It's Not You It's Brie
banner.jpg

Cheese Blog

itsnotyouitsbrie-banner.jpg

The Cheese Blog

 

Fall Apple Chutney- Cheese's Circle of Friends

As I’ve been known to say before, cheese has a wide circle of friends. An extremely social animal, it loves hanging out with seasonal produce and adores being paired with dried fruit, honey, and preserves.

Seeing Instagram photos of my former roommate visiting her family friend's apple farm, or watching apples roll off the tables at farmer's markets (I'm a bit clumsy, what can I say), always makes me think apples in the kitchen (I've gotta find a way to cook all those bruised apples I bought at the farmer's markets, don't I?). And you know what else is always on my mind? Bet you do.

Though it’s true that cheese has a sweet tooth, it also likes acid, and more savory flavors like onions or mustard seed, like those often found in condiments like chutney.

Meet chutney, one of cheese's closest aqauntainces.

This recipe is one that I developed for the GoBoldwithButter blog. It's a classic chutney- sweet, tart, savory- except that it has butter in it. Creating recipes for the butter blog has given me an excuse to put butter in everything (hi-five!). But according to my new roomate's father, who's British, it's a darn good chutney. And, yes, I went there. I made an English man taste the chutney. So call it UK approved, and a little lusher than normal, which means it won't last as long (from two to three weeks), but it's fun to give away little jars away to visiting friends.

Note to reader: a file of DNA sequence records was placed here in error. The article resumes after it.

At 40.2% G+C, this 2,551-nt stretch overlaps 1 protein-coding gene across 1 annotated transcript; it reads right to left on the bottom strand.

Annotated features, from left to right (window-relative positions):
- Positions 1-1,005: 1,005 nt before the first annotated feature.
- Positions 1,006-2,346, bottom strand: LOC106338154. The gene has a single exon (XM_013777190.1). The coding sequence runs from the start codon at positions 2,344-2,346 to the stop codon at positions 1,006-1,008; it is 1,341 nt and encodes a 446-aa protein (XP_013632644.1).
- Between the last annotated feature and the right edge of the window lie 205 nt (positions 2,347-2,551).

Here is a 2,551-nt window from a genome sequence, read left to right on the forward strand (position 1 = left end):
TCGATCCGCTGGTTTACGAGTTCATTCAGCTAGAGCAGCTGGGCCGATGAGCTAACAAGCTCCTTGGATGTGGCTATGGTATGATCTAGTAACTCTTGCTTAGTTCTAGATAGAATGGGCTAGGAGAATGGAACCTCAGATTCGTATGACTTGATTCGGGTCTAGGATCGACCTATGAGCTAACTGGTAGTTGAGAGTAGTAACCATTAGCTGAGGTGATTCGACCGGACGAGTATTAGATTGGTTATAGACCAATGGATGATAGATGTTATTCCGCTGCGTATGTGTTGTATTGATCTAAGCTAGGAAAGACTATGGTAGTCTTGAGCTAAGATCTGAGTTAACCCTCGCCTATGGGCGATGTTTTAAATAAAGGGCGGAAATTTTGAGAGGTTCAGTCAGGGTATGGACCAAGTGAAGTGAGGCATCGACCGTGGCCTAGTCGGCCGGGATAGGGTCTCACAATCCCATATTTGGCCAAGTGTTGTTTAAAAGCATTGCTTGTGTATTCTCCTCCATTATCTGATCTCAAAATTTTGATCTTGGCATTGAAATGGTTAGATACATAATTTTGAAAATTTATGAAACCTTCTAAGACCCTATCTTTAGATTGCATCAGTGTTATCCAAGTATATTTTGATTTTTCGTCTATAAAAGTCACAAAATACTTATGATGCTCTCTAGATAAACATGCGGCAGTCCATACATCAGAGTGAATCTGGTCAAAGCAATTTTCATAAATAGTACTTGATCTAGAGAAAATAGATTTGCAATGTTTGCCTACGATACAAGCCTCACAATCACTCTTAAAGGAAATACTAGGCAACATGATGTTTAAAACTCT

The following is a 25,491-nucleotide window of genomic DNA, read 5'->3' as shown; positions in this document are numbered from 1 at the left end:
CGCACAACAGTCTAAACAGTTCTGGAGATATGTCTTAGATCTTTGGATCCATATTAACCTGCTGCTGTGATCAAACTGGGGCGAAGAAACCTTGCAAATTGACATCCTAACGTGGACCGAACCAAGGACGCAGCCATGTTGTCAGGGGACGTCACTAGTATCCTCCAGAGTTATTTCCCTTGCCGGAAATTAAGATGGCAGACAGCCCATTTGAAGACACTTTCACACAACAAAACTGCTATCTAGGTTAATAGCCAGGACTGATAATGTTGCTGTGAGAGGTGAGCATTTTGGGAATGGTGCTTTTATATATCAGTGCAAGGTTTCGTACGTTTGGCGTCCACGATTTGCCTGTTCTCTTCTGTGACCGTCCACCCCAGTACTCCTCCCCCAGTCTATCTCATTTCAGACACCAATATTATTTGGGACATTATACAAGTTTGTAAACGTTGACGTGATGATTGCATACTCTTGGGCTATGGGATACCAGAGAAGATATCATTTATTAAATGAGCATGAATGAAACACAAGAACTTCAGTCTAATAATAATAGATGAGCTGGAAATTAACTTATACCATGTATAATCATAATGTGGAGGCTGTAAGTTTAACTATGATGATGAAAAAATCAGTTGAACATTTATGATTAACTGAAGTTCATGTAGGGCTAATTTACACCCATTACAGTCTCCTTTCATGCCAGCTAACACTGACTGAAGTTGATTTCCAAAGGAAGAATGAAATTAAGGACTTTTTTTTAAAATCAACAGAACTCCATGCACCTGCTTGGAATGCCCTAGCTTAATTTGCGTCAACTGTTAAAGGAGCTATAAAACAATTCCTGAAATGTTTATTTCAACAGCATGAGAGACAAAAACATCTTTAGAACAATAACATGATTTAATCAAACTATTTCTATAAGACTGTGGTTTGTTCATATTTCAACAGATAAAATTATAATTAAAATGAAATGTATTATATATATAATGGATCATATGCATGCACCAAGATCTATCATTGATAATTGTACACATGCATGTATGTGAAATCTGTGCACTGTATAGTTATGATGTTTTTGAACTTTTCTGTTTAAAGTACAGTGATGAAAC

Note- this batch size is large. I often make just 1/2 the recipe.

 

Fall Apple Chutney

Ingredients 1 ½ pounds granny smith or other tart variety apple 1 pound yellow onions 1 cup raisins 1 cup apple cider vinegar 2 tablespoons mustard seed, black and yellow 2 allspice seeds 5 cloves 5 cardamom 2 pieces star anise 2 tablespoons butter

Directions Trim, and finely chop the apples and onions, slicing around the apple core. Put the apples, onions, raisins, vinegar, and mustard in a heavy bottomed pot. Bring to a boil. Lower heat to simmer. Tie the dried spices in a cheesecloth. Add this and the butter to the pot. Let everything simmer for around two hours. Let come to room temperature and remove the cheesecloth before serving.

 

And yes, that is last week's Calvander featured next to the chutney!

What fall flavors do you enjoy with your cheeses?